What I learned from attending the Royal Wedding

Wow-wee a lot can happen in a year. Here I am in a blissfully sunny Windsor at the Duke and Duchess of Sussex wedding on the 19th May 2018. 

It’s hard to believe it was a year ago on this very day that I had the pleasure and great privilege of attending the Royal Wedding of Harry and Meghan on behalf of Sky News and the BBC. It was one of the most surreal and humbling moments of my life. It was electric.

Up until this point,  I had never been a Royal, given our colonial past and someone whose ancestors were slaves to the British Empire, much like patriotism, I felt conflicted by the British Monarchy.

But I remember being overcome by emotion that day acknowledging how historically significant and symbolic their union was and how openly this was celebrated in their ceremony. To witness that was quite profound.

It all started months before, in January 2018 when Sky News found an article I had written in November 2017 and contacted me to take part in a special documentary about race and Harry and Meghan (catch up here if you missed it) I got THAT unexpected and very welcome phone-call at the beginning of the year. I was in the garage and just received news that my car had packed up, I had barely any money, low to no bookings and feeling like a failure. 

I was seriously considering giving up this work and going back to 9-5. ANY 9-5. And then I got the call from Sky News which was a catalyst for raising my profile as a media expert and speaker on this subject.  

Then the BBC followed along with 15 media interviews from all over the world (including Australia and Germany) it was quite a turnaround. But with raising my profile came great reward and also trolling. You can’t have one without the other doing this work. I don’t get out unscathed, it smarts, it hurts and sometimes I need to take a break. But I keep going because of incredible people like you and also the Duchess and Duke of Sussex – who regardless of what you think of The Royals knew they would have to overcome hatred, perhaps on a daily basis because of the British Monarchy’s close links to slavery and racism.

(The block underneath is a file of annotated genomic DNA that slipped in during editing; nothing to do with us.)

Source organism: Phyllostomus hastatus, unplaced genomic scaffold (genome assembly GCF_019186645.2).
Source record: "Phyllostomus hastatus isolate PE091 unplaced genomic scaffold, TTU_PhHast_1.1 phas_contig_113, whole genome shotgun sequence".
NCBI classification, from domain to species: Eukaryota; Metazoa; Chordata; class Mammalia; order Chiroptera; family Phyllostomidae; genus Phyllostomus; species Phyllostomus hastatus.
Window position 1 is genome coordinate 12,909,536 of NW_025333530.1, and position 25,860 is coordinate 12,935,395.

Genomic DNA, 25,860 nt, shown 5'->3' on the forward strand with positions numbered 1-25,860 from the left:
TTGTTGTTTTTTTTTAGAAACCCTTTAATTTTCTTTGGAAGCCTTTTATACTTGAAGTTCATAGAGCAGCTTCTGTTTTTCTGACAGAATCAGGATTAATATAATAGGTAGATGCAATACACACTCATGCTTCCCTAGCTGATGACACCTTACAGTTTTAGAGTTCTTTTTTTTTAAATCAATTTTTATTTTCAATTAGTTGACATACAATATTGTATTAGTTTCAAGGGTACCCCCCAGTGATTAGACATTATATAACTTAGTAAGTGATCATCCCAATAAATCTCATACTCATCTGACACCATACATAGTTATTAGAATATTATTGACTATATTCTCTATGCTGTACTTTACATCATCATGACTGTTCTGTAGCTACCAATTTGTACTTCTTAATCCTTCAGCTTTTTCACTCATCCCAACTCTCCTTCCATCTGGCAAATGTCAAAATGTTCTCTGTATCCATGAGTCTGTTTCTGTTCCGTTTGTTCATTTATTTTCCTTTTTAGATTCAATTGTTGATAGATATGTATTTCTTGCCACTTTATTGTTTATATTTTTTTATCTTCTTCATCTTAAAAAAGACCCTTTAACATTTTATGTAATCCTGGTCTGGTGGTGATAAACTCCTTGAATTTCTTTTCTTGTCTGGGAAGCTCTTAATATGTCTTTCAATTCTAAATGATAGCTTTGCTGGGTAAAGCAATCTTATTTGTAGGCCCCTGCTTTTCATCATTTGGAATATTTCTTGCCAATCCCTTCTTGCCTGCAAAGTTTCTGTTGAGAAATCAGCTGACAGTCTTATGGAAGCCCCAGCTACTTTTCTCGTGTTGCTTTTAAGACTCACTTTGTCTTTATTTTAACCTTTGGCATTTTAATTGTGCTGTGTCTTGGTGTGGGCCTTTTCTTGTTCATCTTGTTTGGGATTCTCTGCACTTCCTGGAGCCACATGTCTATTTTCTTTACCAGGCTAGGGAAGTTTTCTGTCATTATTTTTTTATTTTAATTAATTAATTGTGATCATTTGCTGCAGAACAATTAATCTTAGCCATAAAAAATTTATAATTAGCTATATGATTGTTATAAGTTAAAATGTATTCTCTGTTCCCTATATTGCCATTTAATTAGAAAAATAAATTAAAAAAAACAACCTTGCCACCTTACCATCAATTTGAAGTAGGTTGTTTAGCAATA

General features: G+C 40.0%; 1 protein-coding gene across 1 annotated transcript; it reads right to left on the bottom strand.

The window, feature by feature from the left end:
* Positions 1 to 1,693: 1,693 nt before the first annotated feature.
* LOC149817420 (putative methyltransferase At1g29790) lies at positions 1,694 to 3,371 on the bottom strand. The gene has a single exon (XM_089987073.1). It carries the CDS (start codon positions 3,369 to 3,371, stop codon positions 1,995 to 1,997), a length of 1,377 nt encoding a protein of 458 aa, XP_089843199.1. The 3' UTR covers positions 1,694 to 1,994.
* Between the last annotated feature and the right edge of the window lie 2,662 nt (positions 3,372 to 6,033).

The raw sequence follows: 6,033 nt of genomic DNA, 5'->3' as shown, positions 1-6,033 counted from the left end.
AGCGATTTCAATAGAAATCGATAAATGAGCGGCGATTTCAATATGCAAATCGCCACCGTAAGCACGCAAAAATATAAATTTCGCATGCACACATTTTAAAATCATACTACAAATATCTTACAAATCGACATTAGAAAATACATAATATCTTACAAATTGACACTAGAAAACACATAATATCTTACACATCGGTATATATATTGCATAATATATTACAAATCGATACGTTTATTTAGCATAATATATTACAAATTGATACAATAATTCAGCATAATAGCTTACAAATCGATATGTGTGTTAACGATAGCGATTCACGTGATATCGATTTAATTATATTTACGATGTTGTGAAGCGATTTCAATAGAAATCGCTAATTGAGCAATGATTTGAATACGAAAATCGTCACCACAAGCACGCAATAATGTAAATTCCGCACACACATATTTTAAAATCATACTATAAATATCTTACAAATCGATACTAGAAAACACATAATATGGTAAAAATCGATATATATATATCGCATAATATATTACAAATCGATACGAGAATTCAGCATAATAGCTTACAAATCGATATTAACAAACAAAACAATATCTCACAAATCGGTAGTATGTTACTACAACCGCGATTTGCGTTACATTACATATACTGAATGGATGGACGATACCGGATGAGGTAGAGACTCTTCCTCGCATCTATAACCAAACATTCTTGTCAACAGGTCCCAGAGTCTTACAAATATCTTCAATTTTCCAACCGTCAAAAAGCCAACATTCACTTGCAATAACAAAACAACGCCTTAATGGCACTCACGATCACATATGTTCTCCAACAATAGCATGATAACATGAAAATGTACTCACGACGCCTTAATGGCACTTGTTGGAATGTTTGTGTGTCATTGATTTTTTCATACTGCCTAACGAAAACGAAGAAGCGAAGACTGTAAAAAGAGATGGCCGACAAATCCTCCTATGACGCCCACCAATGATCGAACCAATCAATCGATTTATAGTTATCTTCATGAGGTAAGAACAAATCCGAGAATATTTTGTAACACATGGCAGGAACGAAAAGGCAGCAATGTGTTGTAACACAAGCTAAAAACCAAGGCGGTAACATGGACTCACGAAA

Because there are still people that believe that people of colour are sub-human. Yet, they elegantly rise, they continue to elevate raise awareness of some brilliant equality driven and humanitarian causes close to their hearts.

What did I learn? 
In the past year I learned that behind vulnerability is courage and that courage is inspiration and motivation to others. I nearly didn’t say yes to these incredible opportunities through fear of facing attack and not being liked. 

But I decided to do it anyway.

But here’s the thing. I did experience attack and I did experience hate, but I outweighed the opportunity with the risk. And the love, no matter how corny this may sound, far outweighed any hate. 

The RICH lessons? 

Say yes to things that frighten you. Don’t hold yourself back from incredible opportunity because you are afraid of what others might say. This is YOUR life – not theirs.

Follow causes that make your heart sing.

Say yes to things that will take you on the other side of fear – because right on the other side of fear, or the other side of your comfort zone is a whole lot of magic.

Much love

PSSSST… If you would like to vote for me in the National Diversity Awards for all the work I have been doing to advocate for race equality this past year, you still have a chance to have your say and I would love your vote, nominations close on the 31st May


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